Suppose I collected data on the weights of 250 people on an airplane headed for Boston, and I also collected the weights of a sample of 250 qualifiers for the Boston Marathon. Now assume that the mean weight for both the groups is roughly the same, say 155 pounds. Anyone who has been squeezed into a row on a crowded flight, fighting for the armrest, knows that many people on a typical commercial flight weigh more than 155 pounds. But you may recall from those same unpleasant, overcrowded flights that there were lots of crying babies and poorly behaved children, all of whom have enormous lung capacity but not much mass. When it comes to calculating the average weight on the flight, the heft of the 320-pound football players on either side of your middle seat is likely offset by the tiny screaming infant across the row and the six-year-old kicking the back of your seat from the row behind.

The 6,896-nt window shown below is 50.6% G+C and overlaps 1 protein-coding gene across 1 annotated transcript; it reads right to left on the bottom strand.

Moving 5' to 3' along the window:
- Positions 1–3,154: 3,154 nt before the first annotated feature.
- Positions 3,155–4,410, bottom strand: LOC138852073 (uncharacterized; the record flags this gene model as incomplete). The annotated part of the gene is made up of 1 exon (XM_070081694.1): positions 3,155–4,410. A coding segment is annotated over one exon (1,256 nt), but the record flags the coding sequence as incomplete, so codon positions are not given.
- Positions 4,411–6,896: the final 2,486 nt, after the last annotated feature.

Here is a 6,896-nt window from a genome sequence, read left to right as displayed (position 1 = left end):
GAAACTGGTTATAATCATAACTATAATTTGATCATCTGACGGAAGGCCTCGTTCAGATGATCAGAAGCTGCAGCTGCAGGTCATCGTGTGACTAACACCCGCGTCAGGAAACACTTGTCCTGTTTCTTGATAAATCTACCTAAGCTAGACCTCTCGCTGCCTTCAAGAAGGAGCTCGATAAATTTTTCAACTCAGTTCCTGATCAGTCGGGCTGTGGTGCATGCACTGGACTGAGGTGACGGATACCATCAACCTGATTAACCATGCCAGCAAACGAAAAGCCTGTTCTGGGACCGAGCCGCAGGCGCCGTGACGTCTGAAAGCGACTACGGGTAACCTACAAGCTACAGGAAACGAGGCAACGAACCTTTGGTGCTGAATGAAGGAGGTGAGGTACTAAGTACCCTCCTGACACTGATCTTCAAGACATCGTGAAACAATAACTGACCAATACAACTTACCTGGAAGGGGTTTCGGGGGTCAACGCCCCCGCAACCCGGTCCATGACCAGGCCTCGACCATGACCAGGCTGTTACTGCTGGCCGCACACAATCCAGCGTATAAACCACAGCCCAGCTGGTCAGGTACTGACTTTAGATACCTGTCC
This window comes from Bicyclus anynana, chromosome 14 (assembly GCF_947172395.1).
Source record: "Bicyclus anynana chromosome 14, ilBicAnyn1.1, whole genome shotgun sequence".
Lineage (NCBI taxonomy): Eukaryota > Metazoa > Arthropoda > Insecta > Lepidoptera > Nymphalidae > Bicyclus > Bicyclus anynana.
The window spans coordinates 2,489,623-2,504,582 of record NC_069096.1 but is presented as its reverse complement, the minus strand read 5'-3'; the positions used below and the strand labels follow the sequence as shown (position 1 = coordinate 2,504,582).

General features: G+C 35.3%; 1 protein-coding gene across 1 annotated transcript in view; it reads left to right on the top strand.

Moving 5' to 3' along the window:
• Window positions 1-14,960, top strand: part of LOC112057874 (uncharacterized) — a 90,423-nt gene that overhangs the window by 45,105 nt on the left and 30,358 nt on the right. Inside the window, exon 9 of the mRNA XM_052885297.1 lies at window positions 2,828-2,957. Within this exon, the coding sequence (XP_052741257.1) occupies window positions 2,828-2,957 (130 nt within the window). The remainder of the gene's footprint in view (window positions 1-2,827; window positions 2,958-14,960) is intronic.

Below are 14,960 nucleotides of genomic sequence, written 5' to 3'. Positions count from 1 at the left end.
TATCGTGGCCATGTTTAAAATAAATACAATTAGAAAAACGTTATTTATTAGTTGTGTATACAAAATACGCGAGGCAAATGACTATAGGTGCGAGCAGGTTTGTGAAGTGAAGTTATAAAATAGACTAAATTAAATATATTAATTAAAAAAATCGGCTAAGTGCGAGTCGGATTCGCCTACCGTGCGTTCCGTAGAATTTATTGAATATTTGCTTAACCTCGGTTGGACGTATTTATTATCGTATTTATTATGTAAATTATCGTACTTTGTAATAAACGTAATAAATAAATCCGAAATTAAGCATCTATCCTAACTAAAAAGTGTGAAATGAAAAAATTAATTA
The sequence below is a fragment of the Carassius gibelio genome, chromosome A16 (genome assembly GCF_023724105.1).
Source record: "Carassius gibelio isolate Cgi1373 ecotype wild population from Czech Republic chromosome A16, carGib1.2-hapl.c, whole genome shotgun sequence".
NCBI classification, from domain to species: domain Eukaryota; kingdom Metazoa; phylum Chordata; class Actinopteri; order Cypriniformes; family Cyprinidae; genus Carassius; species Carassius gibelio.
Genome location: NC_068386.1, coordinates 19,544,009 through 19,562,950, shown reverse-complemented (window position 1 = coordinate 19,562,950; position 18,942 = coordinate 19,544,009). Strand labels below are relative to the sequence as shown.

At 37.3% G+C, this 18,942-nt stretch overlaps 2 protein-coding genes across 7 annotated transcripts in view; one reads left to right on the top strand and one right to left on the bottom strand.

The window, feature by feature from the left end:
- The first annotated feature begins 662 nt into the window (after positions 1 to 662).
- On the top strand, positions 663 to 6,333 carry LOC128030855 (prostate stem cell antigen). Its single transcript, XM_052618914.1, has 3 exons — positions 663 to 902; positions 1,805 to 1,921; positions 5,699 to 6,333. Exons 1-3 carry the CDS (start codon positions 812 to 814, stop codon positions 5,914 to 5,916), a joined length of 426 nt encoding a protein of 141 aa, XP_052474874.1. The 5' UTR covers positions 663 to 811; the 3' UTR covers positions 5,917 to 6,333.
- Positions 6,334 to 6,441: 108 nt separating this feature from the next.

To understand this I created 2 datasets with 10 members. All weights are in pounds. Clearly both Mean and Median are the same in both the cases. Is there a way to differentiate the weight of Marathon Runners and Airplane Passengers?
Standard Deviation(SD) measures how dispersed the data is from the mean. For Marathon Runners the standard deviation is 3.6 and for airplane passengers it is 86.10. A very large standard deviation indicates wide range of values. We can see that 86.10 is very big compared to 3.6 and hence airplane passengers have wide range of weights from 20 pounds to 300 pounds.
How to calculate Standard Deviation
- Calculate the Mean
- Subtract every data item from the mean
- Square the values from step 2. If you are curious find out why do we need to square?
- Sum the squares
- Average the squares – This is called as Variance
- Take the square root – This is the Standard Deviation. Since we squared at step 3 we are taking a square root at this step.
Given below is the SD calculation for airplane passengers
|Weight(A)||Mean(B)||A – B||Square(A – B)|